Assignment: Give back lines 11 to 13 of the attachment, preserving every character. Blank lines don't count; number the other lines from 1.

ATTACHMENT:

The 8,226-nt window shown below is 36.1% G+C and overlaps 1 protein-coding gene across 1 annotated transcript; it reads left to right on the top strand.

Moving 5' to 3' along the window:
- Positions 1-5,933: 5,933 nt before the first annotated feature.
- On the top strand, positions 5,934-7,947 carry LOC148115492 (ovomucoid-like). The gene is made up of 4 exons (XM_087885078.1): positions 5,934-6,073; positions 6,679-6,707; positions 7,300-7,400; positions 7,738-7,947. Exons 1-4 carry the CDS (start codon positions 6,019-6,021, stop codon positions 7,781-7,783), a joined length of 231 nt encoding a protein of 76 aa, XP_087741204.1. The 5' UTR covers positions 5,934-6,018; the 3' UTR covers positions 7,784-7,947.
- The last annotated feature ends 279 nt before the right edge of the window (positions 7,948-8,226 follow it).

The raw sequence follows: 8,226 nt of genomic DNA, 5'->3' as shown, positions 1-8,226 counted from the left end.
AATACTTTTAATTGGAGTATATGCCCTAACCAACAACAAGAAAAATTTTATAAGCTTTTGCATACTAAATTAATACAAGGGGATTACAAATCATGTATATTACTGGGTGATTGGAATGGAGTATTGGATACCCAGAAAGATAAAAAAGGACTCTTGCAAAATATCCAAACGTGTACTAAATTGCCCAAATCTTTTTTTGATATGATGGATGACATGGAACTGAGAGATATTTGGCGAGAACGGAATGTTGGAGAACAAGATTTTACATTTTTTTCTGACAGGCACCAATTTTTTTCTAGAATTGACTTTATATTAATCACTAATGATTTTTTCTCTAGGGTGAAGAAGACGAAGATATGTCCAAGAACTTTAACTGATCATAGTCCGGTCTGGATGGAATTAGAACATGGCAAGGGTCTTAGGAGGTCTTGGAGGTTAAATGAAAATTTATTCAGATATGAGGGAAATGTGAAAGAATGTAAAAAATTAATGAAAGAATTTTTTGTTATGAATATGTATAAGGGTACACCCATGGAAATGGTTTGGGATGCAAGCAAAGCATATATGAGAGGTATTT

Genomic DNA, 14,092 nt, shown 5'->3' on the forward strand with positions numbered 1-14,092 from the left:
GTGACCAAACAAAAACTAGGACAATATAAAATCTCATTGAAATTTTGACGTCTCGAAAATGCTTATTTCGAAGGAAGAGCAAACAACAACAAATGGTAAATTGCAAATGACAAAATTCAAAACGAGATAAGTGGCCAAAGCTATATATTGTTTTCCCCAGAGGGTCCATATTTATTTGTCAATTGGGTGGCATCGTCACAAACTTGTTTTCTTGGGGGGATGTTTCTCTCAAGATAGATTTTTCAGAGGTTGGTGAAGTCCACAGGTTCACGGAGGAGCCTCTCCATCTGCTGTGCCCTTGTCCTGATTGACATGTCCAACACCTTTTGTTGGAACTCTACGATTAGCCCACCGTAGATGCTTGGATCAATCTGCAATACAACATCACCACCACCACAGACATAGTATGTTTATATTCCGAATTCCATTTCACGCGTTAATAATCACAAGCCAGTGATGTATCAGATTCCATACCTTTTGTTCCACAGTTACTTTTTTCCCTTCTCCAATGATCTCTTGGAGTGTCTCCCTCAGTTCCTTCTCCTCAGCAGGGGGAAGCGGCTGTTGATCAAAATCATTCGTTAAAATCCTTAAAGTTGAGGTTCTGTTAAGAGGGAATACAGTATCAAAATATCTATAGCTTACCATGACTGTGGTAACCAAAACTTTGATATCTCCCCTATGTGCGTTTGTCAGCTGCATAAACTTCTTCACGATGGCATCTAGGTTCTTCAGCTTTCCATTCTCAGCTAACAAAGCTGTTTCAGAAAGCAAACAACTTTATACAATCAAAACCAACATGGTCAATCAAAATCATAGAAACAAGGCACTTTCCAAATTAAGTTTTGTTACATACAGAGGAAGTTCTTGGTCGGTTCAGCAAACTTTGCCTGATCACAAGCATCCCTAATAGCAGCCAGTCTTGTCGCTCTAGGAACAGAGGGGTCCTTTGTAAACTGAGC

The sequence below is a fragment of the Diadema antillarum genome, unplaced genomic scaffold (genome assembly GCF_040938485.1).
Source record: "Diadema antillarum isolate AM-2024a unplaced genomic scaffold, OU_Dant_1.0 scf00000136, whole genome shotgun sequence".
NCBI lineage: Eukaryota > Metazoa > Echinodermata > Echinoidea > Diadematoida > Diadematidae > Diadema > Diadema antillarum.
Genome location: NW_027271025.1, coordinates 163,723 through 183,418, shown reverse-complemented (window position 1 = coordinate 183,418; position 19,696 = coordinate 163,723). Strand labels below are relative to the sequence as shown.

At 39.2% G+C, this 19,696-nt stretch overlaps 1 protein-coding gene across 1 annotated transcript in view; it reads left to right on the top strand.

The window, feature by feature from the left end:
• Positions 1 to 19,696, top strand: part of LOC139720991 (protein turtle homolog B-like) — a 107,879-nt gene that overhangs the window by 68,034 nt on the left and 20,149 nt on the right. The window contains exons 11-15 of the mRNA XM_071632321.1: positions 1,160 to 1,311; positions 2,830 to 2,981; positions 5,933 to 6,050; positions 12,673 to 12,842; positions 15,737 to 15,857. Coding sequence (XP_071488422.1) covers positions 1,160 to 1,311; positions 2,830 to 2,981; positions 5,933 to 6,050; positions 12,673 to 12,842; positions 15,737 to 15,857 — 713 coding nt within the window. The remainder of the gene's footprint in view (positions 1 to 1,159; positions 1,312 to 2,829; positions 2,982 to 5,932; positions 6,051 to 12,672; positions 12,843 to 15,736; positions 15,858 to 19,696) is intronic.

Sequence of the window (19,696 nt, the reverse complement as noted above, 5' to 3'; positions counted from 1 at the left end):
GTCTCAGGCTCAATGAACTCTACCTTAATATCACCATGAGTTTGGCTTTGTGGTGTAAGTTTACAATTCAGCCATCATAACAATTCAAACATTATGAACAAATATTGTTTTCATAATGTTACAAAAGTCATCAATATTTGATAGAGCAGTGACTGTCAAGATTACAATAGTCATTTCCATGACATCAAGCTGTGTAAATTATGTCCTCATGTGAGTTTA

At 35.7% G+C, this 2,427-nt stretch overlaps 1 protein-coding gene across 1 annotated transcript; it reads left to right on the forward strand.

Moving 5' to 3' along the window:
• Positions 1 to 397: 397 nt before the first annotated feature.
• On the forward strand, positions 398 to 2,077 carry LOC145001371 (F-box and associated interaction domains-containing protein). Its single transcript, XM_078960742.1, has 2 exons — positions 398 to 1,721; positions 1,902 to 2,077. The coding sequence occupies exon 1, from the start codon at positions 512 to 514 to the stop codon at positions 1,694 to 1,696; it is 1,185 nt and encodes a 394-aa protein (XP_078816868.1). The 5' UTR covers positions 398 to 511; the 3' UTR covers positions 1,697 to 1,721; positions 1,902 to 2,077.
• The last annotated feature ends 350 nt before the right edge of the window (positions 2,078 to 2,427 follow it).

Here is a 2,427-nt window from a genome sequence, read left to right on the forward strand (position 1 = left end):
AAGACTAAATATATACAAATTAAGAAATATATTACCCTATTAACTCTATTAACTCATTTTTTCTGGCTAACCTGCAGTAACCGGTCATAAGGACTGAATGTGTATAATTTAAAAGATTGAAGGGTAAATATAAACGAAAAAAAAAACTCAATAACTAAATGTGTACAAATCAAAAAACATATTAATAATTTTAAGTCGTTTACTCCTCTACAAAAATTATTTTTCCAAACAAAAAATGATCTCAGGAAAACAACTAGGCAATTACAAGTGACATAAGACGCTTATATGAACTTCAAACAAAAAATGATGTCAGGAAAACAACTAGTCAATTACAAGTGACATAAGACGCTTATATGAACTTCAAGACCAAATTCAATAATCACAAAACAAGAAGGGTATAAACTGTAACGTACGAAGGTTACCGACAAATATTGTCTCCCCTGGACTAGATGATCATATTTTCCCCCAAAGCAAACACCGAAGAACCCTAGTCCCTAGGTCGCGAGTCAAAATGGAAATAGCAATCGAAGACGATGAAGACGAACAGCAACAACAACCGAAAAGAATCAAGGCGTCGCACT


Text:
Source record: "Diadema antillarum isolate AM-2024a unplaced genomic scaffold, OU_Dant_1.0 scf00000136, whole genome shotgun sequence".
NCBI lineage: Eukaryota > Metazoa > Echinodermata > Echinoidea > Diadematoida > Diadematidae > Diadema > Diadema antillarum.
Genome location: NW_027271025.1, coordinates 163,723 through 183,418, shown reverse-complemented (window position 1 = coordinate 183,418; position 19,696 = coordinate 163,723). Strand labels below are relative to the sequence as shown.